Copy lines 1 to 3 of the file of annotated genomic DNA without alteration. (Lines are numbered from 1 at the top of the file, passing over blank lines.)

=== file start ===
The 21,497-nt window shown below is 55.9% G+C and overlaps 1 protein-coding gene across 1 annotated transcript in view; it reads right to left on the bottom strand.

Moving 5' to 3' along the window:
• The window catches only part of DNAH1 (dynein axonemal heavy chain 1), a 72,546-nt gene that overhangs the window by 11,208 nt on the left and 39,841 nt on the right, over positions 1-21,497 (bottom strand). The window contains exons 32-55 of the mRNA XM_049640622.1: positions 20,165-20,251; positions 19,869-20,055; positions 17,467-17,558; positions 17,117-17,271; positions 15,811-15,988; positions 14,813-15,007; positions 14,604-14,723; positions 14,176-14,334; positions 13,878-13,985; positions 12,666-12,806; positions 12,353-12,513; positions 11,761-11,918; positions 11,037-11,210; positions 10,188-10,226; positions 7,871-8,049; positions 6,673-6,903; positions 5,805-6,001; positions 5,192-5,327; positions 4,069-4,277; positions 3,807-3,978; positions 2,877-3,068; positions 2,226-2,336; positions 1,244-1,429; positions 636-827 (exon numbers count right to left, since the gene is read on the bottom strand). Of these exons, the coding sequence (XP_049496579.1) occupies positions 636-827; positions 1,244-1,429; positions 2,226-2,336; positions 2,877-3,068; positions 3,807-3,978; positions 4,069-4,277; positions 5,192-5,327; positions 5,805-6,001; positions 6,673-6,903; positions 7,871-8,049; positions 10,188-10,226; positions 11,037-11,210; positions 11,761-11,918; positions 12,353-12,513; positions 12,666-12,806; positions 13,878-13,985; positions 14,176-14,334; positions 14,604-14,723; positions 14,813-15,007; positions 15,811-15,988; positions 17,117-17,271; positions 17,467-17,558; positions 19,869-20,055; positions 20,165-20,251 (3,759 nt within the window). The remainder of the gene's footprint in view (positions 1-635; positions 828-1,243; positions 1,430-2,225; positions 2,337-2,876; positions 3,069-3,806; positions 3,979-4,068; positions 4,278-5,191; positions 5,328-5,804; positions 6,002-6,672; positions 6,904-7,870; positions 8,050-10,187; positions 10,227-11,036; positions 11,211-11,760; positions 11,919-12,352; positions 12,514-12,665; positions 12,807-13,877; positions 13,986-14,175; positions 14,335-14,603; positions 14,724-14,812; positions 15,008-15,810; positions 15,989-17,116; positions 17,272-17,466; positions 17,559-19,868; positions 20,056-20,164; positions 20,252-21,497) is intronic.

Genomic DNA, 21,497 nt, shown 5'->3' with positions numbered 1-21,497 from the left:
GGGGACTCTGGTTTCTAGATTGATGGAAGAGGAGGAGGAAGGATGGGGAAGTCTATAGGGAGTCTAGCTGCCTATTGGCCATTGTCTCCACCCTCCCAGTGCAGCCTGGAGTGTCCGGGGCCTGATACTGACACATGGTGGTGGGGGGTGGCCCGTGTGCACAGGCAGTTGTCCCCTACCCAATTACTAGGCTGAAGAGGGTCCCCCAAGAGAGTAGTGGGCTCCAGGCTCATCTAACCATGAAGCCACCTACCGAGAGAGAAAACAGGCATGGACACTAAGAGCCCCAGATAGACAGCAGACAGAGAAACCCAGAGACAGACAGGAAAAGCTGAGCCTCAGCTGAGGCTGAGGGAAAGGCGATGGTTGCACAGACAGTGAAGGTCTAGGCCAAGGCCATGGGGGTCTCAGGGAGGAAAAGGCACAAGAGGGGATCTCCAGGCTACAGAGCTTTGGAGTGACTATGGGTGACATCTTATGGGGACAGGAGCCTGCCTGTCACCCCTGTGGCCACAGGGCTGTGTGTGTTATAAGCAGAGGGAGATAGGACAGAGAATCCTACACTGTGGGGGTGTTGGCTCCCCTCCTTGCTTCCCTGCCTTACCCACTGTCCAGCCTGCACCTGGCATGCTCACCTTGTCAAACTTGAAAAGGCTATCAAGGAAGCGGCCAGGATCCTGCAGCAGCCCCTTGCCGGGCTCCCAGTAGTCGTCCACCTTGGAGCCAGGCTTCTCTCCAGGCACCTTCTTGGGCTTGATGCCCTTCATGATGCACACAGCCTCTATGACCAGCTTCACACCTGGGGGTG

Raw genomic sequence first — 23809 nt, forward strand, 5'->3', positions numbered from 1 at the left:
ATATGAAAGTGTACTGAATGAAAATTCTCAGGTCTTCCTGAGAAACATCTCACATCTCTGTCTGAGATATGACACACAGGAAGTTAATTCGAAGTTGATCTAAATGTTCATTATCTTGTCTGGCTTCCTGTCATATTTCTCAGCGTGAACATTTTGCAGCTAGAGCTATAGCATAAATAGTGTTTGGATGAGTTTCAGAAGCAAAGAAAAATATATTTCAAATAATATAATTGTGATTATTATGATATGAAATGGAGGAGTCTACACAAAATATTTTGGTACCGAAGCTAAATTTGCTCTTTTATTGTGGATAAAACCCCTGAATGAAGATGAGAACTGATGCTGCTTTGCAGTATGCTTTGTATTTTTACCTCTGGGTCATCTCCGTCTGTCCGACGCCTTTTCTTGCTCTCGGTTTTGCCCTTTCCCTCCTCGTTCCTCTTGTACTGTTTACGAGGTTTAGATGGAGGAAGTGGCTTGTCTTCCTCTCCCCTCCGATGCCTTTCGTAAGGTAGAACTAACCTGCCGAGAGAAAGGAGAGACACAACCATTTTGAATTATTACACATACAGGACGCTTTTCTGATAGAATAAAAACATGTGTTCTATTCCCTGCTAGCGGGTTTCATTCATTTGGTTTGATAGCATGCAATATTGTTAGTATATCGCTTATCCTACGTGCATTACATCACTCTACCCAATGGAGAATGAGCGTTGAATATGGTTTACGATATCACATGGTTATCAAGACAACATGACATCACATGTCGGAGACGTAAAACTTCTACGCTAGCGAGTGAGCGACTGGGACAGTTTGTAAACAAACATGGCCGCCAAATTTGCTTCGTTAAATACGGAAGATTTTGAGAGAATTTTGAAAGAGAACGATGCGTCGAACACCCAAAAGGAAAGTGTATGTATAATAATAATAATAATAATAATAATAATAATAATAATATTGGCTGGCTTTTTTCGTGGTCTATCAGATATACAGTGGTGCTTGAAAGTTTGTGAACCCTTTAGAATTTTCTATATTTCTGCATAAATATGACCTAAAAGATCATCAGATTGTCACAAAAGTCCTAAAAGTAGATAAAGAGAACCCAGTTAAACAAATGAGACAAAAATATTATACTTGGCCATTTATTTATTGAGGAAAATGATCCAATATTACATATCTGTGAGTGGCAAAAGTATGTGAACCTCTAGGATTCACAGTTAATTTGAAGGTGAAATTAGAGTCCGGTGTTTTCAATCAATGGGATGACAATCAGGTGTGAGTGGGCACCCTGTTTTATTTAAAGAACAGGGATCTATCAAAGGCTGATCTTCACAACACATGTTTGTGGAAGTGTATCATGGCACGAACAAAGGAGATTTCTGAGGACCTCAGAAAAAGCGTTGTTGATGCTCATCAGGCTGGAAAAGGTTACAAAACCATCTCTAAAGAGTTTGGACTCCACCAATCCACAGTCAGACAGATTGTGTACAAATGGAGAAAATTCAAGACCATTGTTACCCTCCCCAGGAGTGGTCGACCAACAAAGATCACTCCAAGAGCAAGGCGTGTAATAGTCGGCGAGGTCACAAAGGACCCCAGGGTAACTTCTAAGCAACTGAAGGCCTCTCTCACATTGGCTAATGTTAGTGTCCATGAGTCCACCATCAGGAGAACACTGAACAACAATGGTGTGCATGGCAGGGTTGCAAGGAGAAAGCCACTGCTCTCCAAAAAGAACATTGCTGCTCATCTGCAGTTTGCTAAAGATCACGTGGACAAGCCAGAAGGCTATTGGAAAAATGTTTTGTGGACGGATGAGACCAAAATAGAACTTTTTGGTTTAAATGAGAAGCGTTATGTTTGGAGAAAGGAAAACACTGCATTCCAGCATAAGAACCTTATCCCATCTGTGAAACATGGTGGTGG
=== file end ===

The 21,497-nt window shown below is 55.9% G+C and overlaps 1 protein-coding gene across 1 annotated transcript in view; it reads right to left on the bottom strand.

Moving 5' to 3' along the window:
• The window catches only part of DNAH1 (dynein axonemal heavy chain 1), a 72,546-nt gene that overhangs the window by 11,208 nt on the left and 39,841 nt on the right, over positions 1-21,497 (bottom strand). The window contains exons 32-55 of the mRNA XM_049640622.1: positions 20,165-20,251; positions 19,869-20,055; positions 17,467-17,558; positions 17,117-17,271; positions 15,811-15,988; positions 14,813-15,007; positions 14,604-14,723; positions 14,176-14,334; positions 13,878-13,985; positions 12,666-12,806; positions 12,353-12,513; positions 11,761-11,918; positions 11,037-11,210; positions 10,188-10,226; positions 7,871-8,049; positions 6,673-6,903; positions 5,805-6,001; positions 5,192-5,327; positions 4,069-4,277; positions 3,807-3,978; positions 2,877-3,068; positions 2,226-2,336; positions 1,244-1,429; positions 636-827 (exon numbers count right to left, since the gene is read on the bottom strand). Of these exons, the coding sequence (XP_049496579.1) occupies positions 636-827; positions 1,244-1,429; positions 2,226-2,336; positions 2,877-3,068; positions 3,807-3,978; positions 4,069-4,277; positions 5,192-5,327; positions 5,805-6,001; positions 6,673-6,903; positions 7,871-8,049; positions 10,188-10,226; positions 11,037-11,210; positions 11,761-11,918; positions 12,353-12,513; positions 12,666-12,806; positions 13,878-13,985; positions 14,176-14,334; positions 14,604-14,723; positions 14,813-15,007; positions 15,811-15,988; positions 17,117-17,271; positions 17,467-17,558; positions 19,869-20,055; positions 20,165-20,251 (3,759 nt within the window). The remainder of the gene's footprint in view (positions 1-635; positions 828-1,243; positions 1,430-2,225; positions 2,337-2,876; positions 3,069-3,806; positions 3,979-4,068; positions 4,278-5,191; positions 5,328-5,804; positions 6,002-6,672; positions 6,904-7,870; positions 8,050-10,187; positions 10,227-11,036; positions 11,211-11,760; positions 11,919-12,352; positions 12,514-12,665; positions 12,807-13,877; positions 13,986-14,175; positions 14,335-14,603; positions 14,724-14,812; positions 15,008-15,810; positions 15,989-17,116; positions 17,272-17,466; positions 17,559-19,868; positions 20,056-20,164; positions 20,252-21,497) is intronic.